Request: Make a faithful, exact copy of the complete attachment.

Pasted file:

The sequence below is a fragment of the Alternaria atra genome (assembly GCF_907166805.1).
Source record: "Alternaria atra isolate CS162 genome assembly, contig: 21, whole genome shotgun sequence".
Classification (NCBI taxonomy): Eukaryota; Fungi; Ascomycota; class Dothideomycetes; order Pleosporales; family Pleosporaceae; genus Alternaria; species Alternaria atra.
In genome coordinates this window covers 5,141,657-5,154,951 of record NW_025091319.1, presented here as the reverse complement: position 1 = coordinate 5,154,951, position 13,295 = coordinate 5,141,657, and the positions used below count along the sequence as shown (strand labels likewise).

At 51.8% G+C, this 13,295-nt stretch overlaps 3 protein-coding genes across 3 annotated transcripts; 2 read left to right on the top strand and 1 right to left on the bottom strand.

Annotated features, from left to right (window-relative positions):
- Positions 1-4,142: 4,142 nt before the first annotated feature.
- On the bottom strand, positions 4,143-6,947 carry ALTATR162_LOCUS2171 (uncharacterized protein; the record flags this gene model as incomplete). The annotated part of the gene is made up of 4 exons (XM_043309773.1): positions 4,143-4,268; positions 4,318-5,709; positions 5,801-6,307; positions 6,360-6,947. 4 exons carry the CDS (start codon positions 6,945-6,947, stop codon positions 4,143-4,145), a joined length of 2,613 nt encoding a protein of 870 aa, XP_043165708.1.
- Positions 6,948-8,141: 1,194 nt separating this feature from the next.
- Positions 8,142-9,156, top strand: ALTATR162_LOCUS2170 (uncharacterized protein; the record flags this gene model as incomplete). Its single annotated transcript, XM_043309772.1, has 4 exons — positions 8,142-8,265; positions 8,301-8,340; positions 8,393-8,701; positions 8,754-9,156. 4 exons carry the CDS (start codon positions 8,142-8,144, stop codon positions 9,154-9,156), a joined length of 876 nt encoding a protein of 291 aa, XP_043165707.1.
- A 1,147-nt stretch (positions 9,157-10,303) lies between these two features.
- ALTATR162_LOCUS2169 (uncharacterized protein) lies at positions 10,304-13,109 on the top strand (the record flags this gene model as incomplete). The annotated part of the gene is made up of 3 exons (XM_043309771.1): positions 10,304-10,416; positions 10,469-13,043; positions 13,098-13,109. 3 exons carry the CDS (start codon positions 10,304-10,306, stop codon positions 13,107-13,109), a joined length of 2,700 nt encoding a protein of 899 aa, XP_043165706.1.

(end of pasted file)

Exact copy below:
The sequence below is a fragment of the Alternaria atra genome (assembly GCF_907166805.1).
Source record: "Alternaria atra isolate CS162 genome assembly, contig: 21, whole genome shotgun sequence".
Classification (NCBI taxonomy): Eukaryota; Fungi; Ascomycota; class Dothideomycetes; order Pleosporales; family Pleosporaceae; genus Alternaria; species Alternaria atra.
In genome coordinates this window covers 5,141,657-5,154,951 of record NW_025091319.1, presented here as the reverse complement: position 1 = coordinate 5,154,951, position 13,295 = coordinate 5,141,657, and the positions used below count along the sequence as shown (strand labels likewise).

At 51.8% G+C, this 13,295-nt stretch overlaps 3 protein-coding genes across 3 annotated transcripts; 2 read left to right on the top strand and 1 right to left on the bottom strand.

Annotated features, from left to right (window-relative positions):
- Positions 1-4,142: 4,142 nt before the first annotated feature.
- On the bottom strand, positions 4,143-6,947 carry ALTATR162_LOCUS2171 (uncharacterized protein; the record flags this gene model as incomplete). The annotated part of the gene is made up of 4 exons (XM_043309773.1): positions 4,143-4,268; positions 4,318-5,709; positions 5,801-6,307; positions 6,360-6,947. 4 exons carry the CDS (start codon positions 6,945-6,947, stop codon positions 4,143-4,145), a joined length of 2,613 nt encoding a protein of 870 aa, XP_043165708.1.
- Positions 6,948-8,141: 1,194 nt separating this feature from the next.
- Positions 8,142-9,156, top strand: ALTATR162_LOCUS2170 (uncharacterized protein; the record flags this gene model as incomplete). Its single annotated transcript, XM_043309772.1, has 4 exons — positions 8,142-8,265; positions 8,301-8,340; positions 8,393-8,701; positions 8,754-9,156. 4 exons carry the CDS (start codon positions 8,142-8,144, stop codon positions 9,154-9,156), a joined length of 876 nt encoding a protein of 291 aa, XP_043165707.1.
- A 1,147-nt stretch (positions 9,157-10,303) lies between these two features.
- ALTATR162_LOCUS2169 (uncharacterized protein) lies at positions 10,304-13,109 on the top strand (the record flags this gene model as incomplete). The annotated part of the gene is made up of 3 exons (XM_043309771.1): positions 10,304-10,416; positions 10,469-13,043; positions 13,098-13,109. 3 exons carry the CDS (start codon positions 10,304-10,306, stop codon positions 13,107-13,109), a joined length of 2,700 nt encoding a protein of 899 aa, XP_043165706.1.